US in Iraq: What's been left behind
After seven years of war, Iraqis are freer but feel embittered by the loss of life and halting progress in turning on the lights.
Baghdad, Fallujah, and Ramadi, Iraq
In a palm grove village near Fallujah, a crude shell of a building stands empty. It is a school unfinished. Poorly mixed concrete has chipped away from the ceiling and crumbled along some support beams. The American military paid for the project but stopped it because of substandard work by an Iraqi contractor. Now the United States is looking for a new builder.Skip to next paragraph
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But wrapped up in these barren brick walls are the dreams of an Iraqi headmaster for his students, who are now crammed, four shifts a day, into another school. Until recently, any public embrace of the American presence in this part of western Iraq, including association with hundreds of US-funded rebuilding projects, brought the risk of being killed.
So when a colonel from the US Army Corps of Engineers (USACE) rolled up for an inspection at the half-built school, 30 miles west of Baghdad, it was no small thing for the would-be headmaster to approach him. "I'm really concerned about this project," said Bassim, reaching out his hand atop a debris-cluttered stairwell. "When you arrived, I was so happy to see you."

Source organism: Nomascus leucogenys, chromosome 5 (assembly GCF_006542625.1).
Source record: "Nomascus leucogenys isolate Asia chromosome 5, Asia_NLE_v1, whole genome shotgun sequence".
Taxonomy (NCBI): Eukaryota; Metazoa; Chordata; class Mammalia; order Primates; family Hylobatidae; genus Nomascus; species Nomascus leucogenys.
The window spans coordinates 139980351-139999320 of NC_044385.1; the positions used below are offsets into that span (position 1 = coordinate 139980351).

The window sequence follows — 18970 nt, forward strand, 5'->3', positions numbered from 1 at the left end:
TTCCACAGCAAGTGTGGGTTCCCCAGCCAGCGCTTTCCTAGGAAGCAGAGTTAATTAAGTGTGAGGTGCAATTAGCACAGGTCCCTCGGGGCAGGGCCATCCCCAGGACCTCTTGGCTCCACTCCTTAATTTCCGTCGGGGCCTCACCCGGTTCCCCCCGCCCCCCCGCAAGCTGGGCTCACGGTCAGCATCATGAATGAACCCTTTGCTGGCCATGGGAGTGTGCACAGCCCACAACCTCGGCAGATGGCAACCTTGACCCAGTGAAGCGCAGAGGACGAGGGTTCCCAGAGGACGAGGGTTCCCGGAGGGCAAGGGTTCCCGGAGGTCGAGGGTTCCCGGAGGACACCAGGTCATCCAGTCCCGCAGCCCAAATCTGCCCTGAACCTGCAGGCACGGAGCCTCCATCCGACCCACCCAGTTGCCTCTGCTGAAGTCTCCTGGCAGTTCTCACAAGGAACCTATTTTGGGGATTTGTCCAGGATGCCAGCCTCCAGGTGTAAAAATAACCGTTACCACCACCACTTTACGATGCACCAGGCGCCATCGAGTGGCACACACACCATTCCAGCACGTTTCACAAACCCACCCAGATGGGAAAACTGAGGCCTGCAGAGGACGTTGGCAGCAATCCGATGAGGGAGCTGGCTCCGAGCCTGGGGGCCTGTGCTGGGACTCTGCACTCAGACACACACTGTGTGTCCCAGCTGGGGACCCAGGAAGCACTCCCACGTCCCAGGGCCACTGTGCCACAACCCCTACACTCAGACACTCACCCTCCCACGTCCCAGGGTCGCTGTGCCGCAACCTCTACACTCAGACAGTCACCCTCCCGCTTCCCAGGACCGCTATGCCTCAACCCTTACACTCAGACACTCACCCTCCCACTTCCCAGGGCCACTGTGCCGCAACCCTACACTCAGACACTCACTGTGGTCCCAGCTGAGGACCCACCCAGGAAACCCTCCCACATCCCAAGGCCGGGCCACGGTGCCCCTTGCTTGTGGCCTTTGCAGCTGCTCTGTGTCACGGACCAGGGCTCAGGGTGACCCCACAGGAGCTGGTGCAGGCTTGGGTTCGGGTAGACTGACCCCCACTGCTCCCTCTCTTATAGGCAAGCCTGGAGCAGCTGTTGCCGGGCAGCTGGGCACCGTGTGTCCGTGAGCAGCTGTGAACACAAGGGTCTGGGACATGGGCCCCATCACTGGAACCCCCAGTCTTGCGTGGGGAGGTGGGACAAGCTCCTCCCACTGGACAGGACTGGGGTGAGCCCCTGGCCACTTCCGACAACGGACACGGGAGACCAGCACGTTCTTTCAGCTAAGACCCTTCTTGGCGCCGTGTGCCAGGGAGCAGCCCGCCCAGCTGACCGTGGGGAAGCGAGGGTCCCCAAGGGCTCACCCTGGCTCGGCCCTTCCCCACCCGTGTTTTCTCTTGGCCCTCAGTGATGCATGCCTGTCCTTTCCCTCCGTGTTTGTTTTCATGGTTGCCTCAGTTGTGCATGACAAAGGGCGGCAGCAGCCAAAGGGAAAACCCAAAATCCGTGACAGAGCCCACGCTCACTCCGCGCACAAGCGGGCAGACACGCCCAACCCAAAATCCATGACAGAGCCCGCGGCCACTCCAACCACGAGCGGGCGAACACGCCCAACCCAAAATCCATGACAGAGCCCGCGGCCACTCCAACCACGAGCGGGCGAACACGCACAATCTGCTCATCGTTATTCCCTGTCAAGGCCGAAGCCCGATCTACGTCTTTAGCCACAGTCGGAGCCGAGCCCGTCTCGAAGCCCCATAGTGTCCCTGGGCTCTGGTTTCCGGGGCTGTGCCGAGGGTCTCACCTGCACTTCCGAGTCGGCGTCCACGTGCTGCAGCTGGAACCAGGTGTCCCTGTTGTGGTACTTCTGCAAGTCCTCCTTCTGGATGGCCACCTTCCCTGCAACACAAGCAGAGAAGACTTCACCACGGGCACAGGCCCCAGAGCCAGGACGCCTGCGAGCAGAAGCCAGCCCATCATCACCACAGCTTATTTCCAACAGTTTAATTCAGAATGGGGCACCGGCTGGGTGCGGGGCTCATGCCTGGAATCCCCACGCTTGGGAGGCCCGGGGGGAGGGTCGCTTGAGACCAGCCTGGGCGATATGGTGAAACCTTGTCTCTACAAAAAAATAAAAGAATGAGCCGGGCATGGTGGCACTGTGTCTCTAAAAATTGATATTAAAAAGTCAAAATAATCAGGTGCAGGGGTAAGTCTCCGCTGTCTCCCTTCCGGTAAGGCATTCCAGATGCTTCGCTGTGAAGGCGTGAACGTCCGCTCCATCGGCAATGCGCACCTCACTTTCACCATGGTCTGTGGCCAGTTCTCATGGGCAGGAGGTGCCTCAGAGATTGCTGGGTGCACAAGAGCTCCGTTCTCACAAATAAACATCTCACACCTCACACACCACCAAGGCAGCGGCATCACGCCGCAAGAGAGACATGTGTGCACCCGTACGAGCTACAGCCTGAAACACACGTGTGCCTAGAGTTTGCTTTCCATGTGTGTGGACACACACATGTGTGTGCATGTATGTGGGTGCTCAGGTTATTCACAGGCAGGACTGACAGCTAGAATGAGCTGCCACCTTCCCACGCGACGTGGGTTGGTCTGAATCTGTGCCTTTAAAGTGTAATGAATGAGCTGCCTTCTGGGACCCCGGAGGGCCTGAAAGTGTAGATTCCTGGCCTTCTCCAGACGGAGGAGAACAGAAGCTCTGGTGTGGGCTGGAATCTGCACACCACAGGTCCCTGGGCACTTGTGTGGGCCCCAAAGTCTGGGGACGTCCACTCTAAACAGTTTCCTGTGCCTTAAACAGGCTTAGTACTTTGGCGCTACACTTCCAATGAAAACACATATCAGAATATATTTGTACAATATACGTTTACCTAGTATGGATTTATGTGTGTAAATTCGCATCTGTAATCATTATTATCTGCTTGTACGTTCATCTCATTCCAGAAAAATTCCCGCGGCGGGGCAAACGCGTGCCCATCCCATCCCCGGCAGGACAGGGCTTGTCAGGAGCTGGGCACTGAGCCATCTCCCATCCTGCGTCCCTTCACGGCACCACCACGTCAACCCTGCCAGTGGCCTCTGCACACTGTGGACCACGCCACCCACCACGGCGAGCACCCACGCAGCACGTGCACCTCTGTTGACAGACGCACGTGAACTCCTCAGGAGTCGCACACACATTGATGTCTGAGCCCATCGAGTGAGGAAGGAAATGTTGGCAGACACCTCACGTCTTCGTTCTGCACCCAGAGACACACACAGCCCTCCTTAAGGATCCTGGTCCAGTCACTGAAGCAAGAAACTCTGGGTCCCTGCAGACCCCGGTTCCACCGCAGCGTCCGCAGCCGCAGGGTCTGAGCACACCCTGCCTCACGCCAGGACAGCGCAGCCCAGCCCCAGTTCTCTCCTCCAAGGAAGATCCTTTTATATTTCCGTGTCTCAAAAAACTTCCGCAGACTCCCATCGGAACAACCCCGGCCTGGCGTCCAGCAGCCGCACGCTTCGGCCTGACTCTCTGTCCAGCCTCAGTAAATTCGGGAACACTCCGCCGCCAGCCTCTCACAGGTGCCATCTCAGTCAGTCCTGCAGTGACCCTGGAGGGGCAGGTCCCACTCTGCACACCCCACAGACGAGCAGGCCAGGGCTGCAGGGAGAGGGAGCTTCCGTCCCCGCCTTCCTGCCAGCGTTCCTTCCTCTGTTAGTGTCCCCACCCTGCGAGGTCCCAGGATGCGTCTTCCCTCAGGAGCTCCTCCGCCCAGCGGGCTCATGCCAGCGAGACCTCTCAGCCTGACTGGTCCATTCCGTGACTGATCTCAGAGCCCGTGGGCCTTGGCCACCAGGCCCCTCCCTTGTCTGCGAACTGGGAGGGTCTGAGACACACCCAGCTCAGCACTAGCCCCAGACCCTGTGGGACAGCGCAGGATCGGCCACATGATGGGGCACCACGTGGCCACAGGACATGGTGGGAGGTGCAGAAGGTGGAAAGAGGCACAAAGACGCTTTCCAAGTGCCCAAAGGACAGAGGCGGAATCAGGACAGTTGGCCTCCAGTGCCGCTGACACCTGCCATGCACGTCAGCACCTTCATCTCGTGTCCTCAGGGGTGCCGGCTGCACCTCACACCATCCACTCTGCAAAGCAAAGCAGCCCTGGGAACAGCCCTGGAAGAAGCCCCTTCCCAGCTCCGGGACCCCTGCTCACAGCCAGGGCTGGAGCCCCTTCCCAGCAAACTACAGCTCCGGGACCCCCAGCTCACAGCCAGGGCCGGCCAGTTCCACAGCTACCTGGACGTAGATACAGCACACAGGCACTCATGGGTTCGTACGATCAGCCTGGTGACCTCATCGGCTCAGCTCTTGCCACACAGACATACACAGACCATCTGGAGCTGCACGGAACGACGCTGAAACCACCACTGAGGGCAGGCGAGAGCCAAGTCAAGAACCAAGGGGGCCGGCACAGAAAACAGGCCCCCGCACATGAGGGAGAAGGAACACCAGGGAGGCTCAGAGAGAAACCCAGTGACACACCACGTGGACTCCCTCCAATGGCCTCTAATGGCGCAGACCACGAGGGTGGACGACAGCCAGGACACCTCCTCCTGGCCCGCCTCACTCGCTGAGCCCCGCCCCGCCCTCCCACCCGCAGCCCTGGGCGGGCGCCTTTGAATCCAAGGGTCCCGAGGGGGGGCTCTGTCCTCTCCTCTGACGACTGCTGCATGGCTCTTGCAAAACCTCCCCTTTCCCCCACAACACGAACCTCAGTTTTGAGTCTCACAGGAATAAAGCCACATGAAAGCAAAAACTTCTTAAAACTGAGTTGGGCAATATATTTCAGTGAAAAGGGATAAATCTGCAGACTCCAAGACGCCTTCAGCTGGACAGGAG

He had heard rumors that the project was being handed to the Iraqi government. He had visited another 12-classroom school the Americans completed in Fallujah and wanted the same high-quality construction. Col. Jon Christensen took off his sunglasses and one combat glove, shook the headmaster's hand, and said: "We are of the same mind – we are committed to getting this done. We'll come and have tea when it's done."
After seven years of war, the story of these two schoolhouses in Fallujah is emblematic of the partial triumphs, severe challenges, and massive American effort across Iraq.
The US has already poured $736 billion into the country, where a mission to rout out weapons of mass destruction (WMD) that didn't materialize turned into the largest nation-building effort since World War II, with $53 billion allocated by Congress to underwrite everything from education and sewer systems to office furniture and paint.
As US combat forces prepare to cut back from a high of 170,000 troops to just 50,000 by Sept. 1 – with full withdrawal slated for the end of 2011 – Americans, Iraqis, and the international community are assessing the impact of one of the longest and most expensive wars in US history.
To detractors, the war has been a colossal failure, sapping the US Treasury, killing countless Iraqis and Americans, and turning millions of residents across the Middle East against the US – all in a phantom search for WMD that left Iraq unstable and Iran transcendent in the region. To supporters, the war deposed a tyrant, established the foundation for a nascent democracy in the Middle East, and, with the help of the modern equivalent of a Marshall Plan, will help establish a stable and strategically important ally in the volatile region.